New Year resolutions are notorious for their failure rate. People give up on 80% of their resolutions before February, right? We all heard about it somewhere. Wrong! John Norcross, a psychology professor at the University of Scranton who has made New Year resolutions an object of his multiple studies, says this number is… nonsense. "Contrary to widespread public opinion, a considerable proportion of New Year resolvers do succeed," says Norcross. In fact, about 40% of people manage to stick to their resolutions well into June.
So, whether you rely on the magic of a clean slate or just want to improve your goal-setting skills, New Year resolution is an effective way to improve your life and become a better version of yourself – or at least make the first step towards it.
Here are some tips on avoiding the pitfalls and maximizing the benefits of your resolution list.
First of all, make sure you are not just making a wish but setting a SMART goal:
- Specific: not "Be more organized" but "Write my papers on time and finish them one day before the deadline."
- Measurable: not "Sleep more," but "Sleep at least 8 hours every day."
- Attainable: not "Become carbon-neutral," but "Start cycling to college instead of taking a bus."
- Relevant: not "Study harder," but "Learn more about my chosen professional field."
- Time-bound: not "Lose weight," but "Shed 15 pounds by November."
Second, don't be too hard on yourself. Although most resolutions are worded positively, they still impose restrictions and create additional challenges. Experts advise prioritizing self-compassion this year since we have enough stress with the pandemic. Wendy Wood, a social psychologist, believes that "There are times where we're in flux, and it won't be so easy to come up with solutions that will stick, and I think this is one of those times." So, focus on self-care, and take one day at a time. Don't give up if you had to skip on your resolution for some reason. It's not an "all or nothing" situation.
Most experts agree that to make a positive change in times of uncertainty, you should scale down on your goals. Instead of planning your entire year, try setting micro-goals for a month. Also, maybe don't try to do too much all at once. Instead, try asking yourself, "What's the one thing I can definitely do consistently?"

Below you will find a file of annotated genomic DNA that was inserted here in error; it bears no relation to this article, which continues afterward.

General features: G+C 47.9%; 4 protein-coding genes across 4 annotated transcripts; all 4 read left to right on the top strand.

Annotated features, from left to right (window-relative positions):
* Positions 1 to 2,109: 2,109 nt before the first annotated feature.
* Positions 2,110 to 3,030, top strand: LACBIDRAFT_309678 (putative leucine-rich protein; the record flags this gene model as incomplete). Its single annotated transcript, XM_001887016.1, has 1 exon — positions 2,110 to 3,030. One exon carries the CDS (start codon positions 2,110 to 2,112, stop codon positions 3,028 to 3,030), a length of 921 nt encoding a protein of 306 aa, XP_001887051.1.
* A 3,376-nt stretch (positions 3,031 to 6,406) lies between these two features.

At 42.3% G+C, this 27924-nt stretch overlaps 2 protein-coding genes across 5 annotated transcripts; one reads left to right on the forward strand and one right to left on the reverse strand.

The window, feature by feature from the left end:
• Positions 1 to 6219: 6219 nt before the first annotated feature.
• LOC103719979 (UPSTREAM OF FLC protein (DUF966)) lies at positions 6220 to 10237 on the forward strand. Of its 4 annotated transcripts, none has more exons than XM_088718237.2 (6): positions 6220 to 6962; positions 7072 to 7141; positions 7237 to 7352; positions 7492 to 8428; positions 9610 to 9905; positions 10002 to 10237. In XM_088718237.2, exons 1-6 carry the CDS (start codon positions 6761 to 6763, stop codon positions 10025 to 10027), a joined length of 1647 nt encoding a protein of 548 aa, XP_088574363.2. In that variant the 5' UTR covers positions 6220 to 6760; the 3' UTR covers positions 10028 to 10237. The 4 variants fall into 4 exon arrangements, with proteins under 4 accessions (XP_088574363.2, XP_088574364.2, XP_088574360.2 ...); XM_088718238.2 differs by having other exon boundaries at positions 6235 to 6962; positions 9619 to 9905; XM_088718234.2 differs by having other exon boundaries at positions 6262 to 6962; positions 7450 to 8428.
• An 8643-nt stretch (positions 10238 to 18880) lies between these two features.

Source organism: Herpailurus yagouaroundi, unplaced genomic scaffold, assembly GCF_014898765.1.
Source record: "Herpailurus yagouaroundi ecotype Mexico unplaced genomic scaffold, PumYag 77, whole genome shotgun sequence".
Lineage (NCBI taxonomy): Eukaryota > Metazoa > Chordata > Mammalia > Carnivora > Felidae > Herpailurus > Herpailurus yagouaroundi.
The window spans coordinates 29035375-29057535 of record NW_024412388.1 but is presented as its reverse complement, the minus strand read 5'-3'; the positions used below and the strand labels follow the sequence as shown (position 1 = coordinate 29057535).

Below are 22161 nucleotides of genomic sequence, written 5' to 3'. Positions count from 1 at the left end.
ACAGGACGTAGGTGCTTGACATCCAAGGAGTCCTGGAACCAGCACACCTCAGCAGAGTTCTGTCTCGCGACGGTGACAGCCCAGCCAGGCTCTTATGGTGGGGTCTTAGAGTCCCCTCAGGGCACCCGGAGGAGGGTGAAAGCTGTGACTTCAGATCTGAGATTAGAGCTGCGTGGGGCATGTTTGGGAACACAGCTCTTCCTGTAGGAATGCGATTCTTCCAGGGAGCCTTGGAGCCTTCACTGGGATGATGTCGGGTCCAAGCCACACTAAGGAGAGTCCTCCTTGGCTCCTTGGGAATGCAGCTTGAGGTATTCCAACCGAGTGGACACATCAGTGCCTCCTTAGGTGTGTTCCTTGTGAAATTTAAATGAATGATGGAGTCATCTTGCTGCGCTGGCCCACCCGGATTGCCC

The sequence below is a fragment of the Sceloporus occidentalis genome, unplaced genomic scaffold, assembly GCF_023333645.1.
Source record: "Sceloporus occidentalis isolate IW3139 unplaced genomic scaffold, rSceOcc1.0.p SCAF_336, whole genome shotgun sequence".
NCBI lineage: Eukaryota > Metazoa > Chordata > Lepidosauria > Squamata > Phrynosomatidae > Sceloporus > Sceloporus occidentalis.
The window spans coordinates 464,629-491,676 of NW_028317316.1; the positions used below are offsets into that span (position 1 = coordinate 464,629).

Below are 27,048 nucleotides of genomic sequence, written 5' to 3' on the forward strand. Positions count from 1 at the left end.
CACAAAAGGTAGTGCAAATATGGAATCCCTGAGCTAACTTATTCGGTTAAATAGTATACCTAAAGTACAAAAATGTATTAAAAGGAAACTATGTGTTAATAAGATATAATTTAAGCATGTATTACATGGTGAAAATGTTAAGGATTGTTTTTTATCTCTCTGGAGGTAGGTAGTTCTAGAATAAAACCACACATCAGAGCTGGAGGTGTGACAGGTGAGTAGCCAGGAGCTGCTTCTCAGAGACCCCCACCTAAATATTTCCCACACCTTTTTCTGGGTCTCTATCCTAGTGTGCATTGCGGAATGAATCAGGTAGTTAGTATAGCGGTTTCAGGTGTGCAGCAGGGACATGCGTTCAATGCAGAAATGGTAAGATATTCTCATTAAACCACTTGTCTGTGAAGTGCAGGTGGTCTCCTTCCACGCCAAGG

Now, here are some ideas for your resolutions list this year. You don't have to pursue every single one that you deem worthwhile. Choose one or two you feel you can manage – and that will already be great. Also, the ideas here may sound vague, for example, "Drink more water." It's up to you to make them into SMART goals ("Drink six glasses a day") because only you can assess your needs and capability.
1. Move more
College is pretty much like a full-time desk job, only worse. In the time of lockdowns, a sedentary lifestyle is hands-down out of control. Medical specialists compare sitting to obesity and smoking (as in "very bad for you.”) That's why you should definitely address this and add more movement into your daily routine. Luckily, studies show that as little as 60 to 75 minutes of moderate physical activity a day counter the adverse effects of too much sitting on your health. Just an hour of brisk walk and some 15 minutes of dancing to your favorite music to clear your head between studying sessions – that's not hard. Set this as a daily goal in your phone or smartwatch, and start walking, running, or taking bike rides. Your future self will be endlessly thankful.
2. Start reducing your carbon footprint
As an individual, you might feel helpless in the face of the global ecological crisis, but little decisions add up. Don't underestimate the power of grassroots movements. You are not only doing your bit – you inspire others around you. You show them how easy it is to buy less, recycle waste, opt for local organic food, or whichever thing you will choose to commit to. Start cycling, and you can kill two birds with one stone here. Just sayin'.
3. Spend several minutes a day tidying up
College rooms tend to look like disaster zones. If you are fine with controlled mess (or do you prefer calling it "my system of organizing stuff"?), good for you. However, some students find mess stressful. They'd feel better in a neat room. Yet keeping things prim in a limited space is too challenging, especially if you have never been responsible for your own room before. Start by spending just 5 to 10 minutes a day on cleaning and organizing. You will see how it improves the overall look in the long run!
4. Start controlling your expenses
Being smarter with money and saving more is a resolution most Americans make regardless of their age. However, keeping track of your spending is a skill students have to learn on the fly. New Year is a time when most freshmen look at their bank statements in awe and trepidation, asking themselves, "How did I manage to spend so much in just six months?" You will be doing yourself a big favor by learning how to live on a budget – and to do it, you will have to set a monthly budget in the first place. Select one of the free finance apps and take control of your expenses.